ELMIRA, N.Y. (WETM) – Law enforcement agencies are observing National Police Week, which honors the men and women who gave their lives in the line of duty. The Elmira Police Department is remembering the loss of Chief John J. Finnell, Sergeant Charles Gradwell, Officer August R. Michalke, and Sargeant John C. Hawley. Sargeant Hawley’s death on January 8th, 1984 is the department’s most recent loss in the line of duty.

The Chemung County Sheriff’s office is also remembering the loss of four deputies: Harry Swartz, Gordon Brinthaupt, Roy Hazen, and most recently Deputy Jeffrey Alexander. He was killed on June 12, 2011 in a crash while driving his patrol car.

As police departments honor the fallen, they say it’s also getting harder to find new recruits. Elmira Deputy Chief Scott Packard says his department is currently down 11 officers. The department is looking to fill two open positions. 9 rookies are still in the Police Academy and won’t be ready to patrol the streets on their own until September.

“A lot of officers are pulling double shifts,” said Deputy Chief Packard. “We are unfortunately at the point where officers are occasionally getting stuck for an additional tour. If staffing isn’t there, we have minimums that we need to maintain on the patrol level.”

Chemung County Sheriff Bill Schrom says 6 new deputies are also still training in police academies. Scheriff Schrom says his force of 28 deputies could soon shrink by 6 due to retirements.

“I think we’ve seen a trend. I’ve certainly seen it over my career,” said Sheriff Schrom. “Aside from doing this, I’m also an adjunct professor at Corning Community College and I’ve taught up there since 2012 in the criminal justice program. I have seen a steady decline in enrollment in the criminal justice program, and I go back to when I took it in the late 80s. We would have to wait for classes because every class will get full, so we’d have to wait another semester or two before we can take the class we wanted, just because there weren’t openings. Now they can barely get enough people to hold a class in that program. That trend is transitioning over here. We’re not getting the people that are signing up for the tests and unfortunately those that are, they’re struggling with the physical fitness part of it. So, you do the written exam. Once that’s over, you have to take physical fitness exam which consists of push ups, sit ups and a mile and a half run.
They’re washing out two thirds of the candidates just in that process.”

“I also think its because of some of the new laws that have come down. Some of the exposure to liability, whether it’s criminal and or civil liability, to some of these young people, it scares them. They’re afraid that if they do their job, even if they do it in good faith, if they make a mistake, they’re going to be in big trouble for it.”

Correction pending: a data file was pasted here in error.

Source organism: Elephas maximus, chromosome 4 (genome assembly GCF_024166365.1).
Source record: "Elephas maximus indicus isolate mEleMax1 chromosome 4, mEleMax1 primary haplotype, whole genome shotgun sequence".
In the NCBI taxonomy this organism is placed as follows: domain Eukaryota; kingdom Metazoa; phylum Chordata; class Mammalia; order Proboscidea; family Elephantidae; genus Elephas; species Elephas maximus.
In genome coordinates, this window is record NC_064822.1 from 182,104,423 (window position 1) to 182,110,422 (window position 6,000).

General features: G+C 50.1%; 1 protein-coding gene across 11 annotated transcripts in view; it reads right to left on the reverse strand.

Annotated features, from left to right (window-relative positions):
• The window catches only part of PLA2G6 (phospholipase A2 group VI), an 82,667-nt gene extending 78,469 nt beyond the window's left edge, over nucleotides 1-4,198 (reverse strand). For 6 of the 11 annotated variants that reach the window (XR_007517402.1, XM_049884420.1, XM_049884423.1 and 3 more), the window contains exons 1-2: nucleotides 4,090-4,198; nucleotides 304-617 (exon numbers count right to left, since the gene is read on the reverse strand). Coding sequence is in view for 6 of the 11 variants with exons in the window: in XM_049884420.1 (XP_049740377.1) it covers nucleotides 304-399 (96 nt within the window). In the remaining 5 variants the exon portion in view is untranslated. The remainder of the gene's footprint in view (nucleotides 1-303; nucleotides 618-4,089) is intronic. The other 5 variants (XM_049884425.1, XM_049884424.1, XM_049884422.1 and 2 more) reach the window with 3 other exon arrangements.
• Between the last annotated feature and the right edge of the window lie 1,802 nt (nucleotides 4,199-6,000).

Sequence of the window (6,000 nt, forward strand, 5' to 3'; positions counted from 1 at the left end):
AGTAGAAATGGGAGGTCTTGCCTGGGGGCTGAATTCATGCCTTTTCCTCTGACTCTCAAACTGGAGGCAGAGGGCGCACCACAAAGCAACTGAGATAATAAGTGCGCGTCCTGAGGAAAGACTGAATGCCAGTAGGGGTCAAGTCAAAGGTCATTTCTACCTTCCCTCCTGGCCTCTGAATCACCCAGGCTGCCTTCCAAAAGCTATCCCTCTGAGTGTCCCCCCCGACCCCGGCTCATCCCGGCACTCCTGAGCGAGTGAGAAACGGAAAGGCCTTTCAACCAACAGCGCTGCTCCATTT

“How do we reverse that trend?” asked 18 News reporter Nicolas Dubina.

“We have recently started participating in more job fairs, even if it’s directed more toward college job fairs or just general jobs and you know, that they’re trying to showcase. We’re jumping on board and getting connected to that. I think that’s going to be a big help.
I think it’s encouraging these people that are interested in the profession that it’s a long process, and one of those processes is being physically fit at least to the degree that you can pass a physical fitness screening test, and I think that will bring up our numbers. So you know, hopefully, it’s that and hopefully some of these laws that might have seen like a good idea initially, they can step back and say no, maybe we need to revise this a little bit and make some changes.”

“The use of force stuff, I think it makes sense that you modify those a little bit. But I’m looking at bail reform. You know, you have these officers that are out here doing the job, they’re making an arrest and they are immediately releasing these people only to reoffend. Not just reoffend once or twice, but repeatedly, and it gets very frustrating. They get discouraged. They either don’t want to do their job, or they’re just saying what’s the sense of doing it because, you know, we’re going to put all this work into this, only to have so many be released back onto the street that we have to deal with,” said Sheriff Schrom.

“The pool has shrunk of potential applicants that we choose from,” said Elmira Deputy Chief Packard.

“How do we turn that trend around from your point of view? How do we get it going in the other direction where the pool is growing?” asked Dubina,

“Well, I think that the political environment of you know, people, people liking and respecting the police, I hope that that’s on the upswing. I think that that will help to draw more younger people into the career fold. It’s a very good profession. It’s a 20-year retirement and a very good career with a very good pension.

If you are interested in becoming a law enforcement officer in Chemung County, click here to learn more about the required Civil Service Exam.

If you would like to learn more about the Chemung County Sheriff’s Office, click here.

If you would like to learn more about the Elmira Police Department, click here.